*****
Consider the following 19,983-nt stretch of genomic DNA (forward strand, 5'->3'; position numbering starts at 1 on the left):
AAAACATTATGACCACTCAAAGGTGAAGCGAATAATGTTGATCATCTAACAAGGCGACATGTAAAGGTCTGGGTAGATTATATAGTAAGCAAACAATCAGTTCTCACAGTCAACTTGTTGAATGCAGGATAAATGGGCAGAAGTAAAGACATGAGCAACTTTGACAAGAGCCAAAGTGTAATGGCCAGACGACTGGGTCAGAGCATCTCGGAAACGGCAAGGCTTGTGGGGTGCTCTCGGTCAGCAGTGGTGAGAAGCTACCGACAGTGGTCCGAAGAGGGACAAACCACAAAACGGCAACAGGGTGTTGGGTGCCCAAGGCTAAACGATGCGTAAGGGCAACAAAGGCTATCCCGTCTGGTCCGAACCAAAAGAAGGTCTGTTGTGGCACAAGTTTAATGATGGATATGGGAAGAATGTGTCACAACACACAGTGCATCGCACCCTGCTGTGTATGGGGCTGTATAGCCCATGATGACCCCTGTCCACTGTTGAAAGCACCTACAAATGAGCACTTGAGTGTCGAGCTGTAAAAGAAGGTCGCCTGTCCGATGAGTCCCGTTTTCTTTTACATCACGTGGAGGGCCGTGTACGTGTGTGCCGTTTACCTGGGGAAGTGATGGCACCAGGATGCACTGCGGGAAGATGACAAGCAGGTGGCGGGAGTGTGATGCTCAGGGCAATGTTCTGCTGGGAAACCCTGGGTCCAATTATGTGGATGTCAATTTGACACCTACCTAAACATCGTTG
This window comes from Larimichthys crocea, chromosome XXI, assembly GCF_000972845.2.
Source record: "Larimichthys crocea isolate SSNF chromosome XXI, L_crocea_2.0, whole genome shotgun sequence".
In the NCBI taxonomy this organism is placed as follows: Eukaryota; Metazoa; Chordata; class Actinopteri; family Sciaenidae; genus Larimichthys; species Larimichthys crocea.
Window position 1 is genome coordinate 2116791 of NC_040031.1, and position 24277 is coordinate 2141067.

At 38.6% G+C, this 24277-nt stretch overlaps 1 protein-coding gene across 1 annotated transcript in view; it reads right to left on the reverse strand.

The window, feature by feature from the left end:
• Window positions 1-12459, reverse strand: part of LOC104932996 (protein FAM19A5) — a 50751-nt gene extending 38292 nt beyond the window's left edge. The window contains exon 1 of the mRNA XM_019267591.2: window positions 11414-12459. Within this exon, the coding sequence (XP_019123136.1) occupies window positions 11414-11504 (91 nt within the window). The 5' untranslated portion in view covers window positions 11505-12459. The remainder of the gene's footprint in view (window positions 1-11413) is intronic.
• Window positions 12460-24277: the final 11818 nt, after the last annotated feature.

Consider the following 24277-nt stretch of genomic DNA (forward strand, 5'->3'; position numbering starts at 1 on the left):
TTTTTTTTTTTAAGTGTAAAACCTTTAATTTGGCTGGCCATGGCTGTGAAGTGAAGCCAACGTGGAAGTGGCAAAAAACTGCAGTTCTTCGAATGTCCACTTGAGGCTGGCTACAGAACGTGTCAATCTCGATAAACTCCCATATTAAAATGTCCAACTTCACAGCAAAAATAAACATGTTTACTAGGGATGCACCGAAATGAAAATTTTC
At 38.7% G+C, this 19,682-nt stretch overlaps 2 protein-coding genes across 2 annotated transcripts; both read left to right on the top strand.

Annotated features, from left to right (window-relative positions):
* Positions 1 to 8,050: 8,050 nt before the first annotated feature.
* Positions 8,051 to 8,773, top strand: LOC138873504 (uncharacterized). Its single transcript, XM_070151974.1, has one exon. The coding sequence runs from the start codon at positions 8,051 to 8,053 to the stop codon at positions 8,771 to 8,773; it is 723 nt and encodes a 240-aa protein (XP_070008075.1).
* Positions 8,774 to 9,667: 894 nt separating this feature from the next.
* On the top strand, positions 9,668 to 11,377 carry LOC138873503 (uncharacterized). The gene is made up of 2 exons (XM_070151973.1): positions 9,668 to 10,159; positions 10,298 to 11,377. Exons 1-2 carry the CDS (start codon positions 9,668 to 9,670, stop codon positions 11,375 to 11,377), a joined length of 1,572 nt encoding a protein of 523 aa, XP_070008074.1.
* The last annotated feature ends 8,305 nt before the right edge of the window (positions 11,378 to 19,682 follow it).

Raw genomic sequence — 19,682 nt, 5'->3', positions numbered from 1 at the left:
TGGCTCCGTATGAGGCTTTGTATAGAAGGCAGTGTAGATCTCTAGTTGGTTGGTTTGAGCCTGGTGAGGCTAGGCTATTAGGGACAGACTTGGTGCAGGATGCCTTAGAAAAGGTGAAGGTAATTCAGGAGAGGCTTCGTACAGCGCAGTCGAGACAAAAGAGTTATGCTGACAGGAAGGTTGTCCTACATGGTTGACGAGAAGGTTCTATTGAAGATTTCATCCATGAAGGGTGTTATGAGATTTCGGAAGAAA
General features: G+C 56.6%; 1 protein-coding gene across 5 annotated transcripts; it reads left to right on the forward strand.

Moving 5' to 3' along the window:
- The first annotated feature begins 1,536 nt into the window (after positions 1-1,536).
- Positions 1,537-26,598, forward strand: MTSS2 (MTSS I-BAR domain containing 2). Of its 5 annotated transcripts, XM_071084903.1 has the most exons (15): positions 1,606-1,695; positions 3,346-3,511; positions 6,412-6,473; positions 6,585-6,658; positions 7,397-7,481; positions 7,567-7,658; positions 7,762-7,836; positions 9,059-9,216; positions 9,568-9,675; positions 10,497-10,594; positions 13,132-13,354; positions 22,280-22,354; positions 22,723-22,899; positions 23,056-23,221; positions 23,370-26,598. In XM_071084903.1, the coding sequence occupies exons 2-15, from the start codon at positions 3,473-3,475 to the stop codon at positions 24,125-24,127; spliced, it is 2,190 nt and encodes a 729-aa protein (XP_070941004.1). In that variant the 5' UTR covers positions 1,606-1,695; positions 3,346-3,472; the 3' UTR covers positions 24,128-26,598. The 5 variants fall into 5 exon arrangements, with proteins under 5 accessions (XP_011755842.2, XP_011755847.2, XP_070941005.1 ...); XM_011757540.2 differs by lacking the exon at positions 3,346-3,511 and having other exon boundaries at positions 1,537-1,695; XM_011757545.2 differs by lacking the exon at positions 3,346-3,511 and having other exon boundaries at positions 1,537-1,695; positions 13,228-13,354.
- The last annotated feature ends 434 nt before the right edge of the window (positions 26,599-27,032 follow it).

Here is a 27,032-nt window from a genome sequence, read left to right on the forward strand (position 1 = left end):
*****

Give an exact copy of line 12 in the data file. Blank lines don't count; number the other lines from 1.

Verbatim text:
TTTTTTTTTTTAAGTGTAAAACCTTTAATTTGGCTGGCCATGGCTGTGAAGTGAAGCCAACGTGGAAGTGGCAAAAAACTGCAGTTCTTCGAATGTCCACTTGAGGCTGGCTACAGAACGTGTCAATCTCGATAAACTCCCATATTAAAATGTCCAACTTCACAGCAAAAATAAACATGTTTACTAGGGATGCACCGAAATGAAAATTTTC